The other studios had quickly caught up in updating their designs and layouts to match the UPA style, often times doing it better than UPA themselves. As this happened, UPA found itself falling into the very cliches they openly reviled. Their sneering at conflict produced cartoons as boring and vapid as anyone’s. What is The Emperor’s New Clothes other than a trussed up Jack Hannah/Charles Nichols Disney cartoon, done just as lamely? Is The Rise of Duton Lang really a higher being than the dozens of other cartoons with a pointless story told by a charlatan narrator? As much as I like The Man on the Flying Trapeze, it’s nothing more than The Dover Boys with a facelift and on valium.

UPA became derivative of not just other studios, but of themselves. Christopher Crumpet’s Playmate is nothing on the original, nor are the three later McBoing Boings Cannon promised the public they would never see. Magoo became just another reoccurring character whose cartoons stretched one joke to the point of no return, and more or less became dreary monologues for Jim Backus. UPA was now just another bland cartoon outfit, inseparable from the rest except in name.

As history stands, UPA was another “new kid” in town, enjoying the same perks and fate the other American studios did. Like with Disney and Warners before, like Spumco and Pixar after it, what UPA got right was inspirational and in some ways unsurpassed. They became not an influence, but an industry standard. That standard turned to formula, which predictably involves some studios “getting it” better than the original with their imitations. Most other studios just parroted the original’s bad traits, and soon those faults permeated the genuine article. Ad nauseam.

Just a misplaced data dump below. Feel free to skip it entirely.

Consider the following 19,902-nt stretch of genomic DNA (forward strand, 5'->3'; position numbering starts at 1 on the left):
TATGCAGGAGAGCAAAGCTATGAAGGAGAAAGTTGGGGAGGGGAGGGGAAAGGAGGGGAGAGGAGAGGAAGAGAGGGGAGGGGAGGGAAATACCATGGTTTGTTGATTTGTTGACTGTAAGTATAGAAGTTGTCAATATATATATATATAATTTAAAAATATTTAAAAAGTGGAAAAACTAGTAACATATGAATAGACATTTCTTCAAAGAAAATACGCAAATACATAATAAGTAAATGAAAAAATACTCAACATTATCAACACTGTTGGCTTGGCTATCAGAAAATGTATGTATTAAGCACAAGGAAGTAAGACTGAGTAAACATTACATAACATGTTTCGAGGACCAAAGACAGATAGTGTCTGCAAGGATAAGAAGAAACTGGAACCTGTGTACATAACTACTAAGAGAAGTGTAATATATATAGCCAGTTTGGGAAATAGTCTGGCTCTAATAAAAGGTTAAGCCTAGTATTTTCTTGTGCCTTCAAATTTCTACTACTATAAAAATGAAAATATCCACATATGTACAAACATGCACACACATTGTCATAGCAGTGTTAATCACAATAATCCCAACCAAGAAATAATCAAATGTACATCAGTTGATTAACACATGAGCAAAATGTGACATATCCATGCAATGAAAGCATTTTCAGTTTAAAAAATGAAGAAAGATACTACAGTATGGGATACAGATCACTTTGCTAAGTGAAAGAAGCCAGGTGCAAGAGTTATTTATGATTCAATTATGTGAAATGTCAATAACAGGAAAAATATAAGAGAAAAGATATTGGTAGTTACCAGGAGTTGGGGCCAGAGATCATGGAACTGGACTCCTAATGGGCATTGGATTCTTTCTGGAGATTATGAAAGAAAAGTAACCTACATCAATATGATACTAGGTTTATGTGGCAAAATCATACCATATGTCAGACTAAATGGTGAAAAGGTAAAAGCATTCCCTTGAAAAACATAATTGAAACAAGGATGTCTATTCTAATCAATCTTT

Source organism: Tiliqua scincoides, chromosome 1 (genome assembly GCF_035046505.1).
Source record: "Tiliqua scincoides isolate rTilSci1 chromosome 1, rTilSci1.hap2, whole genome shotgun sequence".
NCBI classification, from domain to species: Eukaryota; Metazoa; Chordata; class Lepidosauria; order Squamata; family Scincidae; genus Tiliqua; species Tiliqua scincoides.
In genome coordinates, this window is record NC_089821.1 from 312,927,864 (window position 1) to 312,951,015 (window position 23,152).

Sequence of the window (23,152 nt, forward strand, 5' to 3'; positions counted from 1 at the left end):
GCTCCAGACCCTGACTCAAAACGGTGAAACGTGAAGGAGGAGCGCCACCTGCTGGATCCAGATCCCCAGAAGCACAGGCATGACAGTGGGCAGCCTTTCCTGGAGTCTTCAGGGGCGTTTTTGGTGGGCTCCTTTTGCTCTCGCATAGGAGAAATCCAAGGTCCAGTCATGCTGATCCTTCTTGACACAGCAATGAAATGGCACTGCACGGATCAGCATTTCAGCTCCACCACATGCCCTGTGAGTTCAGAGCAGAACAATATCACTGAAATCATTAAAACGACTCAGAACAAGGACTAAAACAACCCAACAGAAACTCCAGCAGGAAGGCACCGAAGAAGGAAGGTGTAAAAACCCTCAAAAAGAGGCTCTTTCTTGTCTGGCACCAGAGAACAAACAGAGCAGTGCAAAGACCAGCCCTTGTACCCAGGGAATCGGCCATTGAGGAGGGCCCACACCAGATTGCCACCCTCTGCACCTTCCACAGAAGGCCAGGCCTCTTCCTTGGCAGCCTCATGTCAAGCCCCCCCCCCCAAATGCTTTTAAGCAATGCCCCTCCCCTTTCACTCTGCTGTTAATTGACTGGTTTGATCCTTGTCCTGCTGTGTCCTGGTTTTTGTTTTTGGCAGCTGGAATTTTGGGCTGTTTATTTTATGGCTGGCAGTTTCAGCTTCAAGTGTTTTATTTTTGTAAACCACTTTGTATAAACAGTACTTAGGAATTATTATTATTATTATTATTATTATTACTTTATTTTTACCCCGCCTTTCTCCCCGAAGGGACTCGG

If there is a sadder, more cyclic artform than the animated cartoon, I know not of it. Perhaps since I’m so adverse and skeptical to UPA on principle that these viewings made me more aware of this pattern whereas lesser classic studios just fill me with joy. But there is quite a bit of real joy on TCM’s Jolly Frolics Collection, the kind that makes you fully aware that the animated cartoon can also be the most satisfying use and celebration of the arts and sciences. I urge anyone with a serious interest in animation’s history and potential to purchase the set.

24 Comments

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24 Responses to A Revisionist Look at Jolly Frolics

  1. Just read your UPA piece, which I enjoyed. I think you misconstrued my “ghost” comment about Hubley in Hollywood Cartoons, though. The idea was—as I think you’ll see if you re-read those passages—not that anyone was trying to emulate Hubley, but that Hubley’s films were a silent critique of the sludge that oozed out of the studio after Hubley left. Thus Lew Keller’s comment that “Hubley was a terrible lacerating memory” to Cannon. Or maybe I didn’t make that as clear as I should have.

  2. Devon Baxter

    Since it seems like only ONE disc is worth looking at, I just wish there was a “Best of UPA” DVD.

  3. J Lee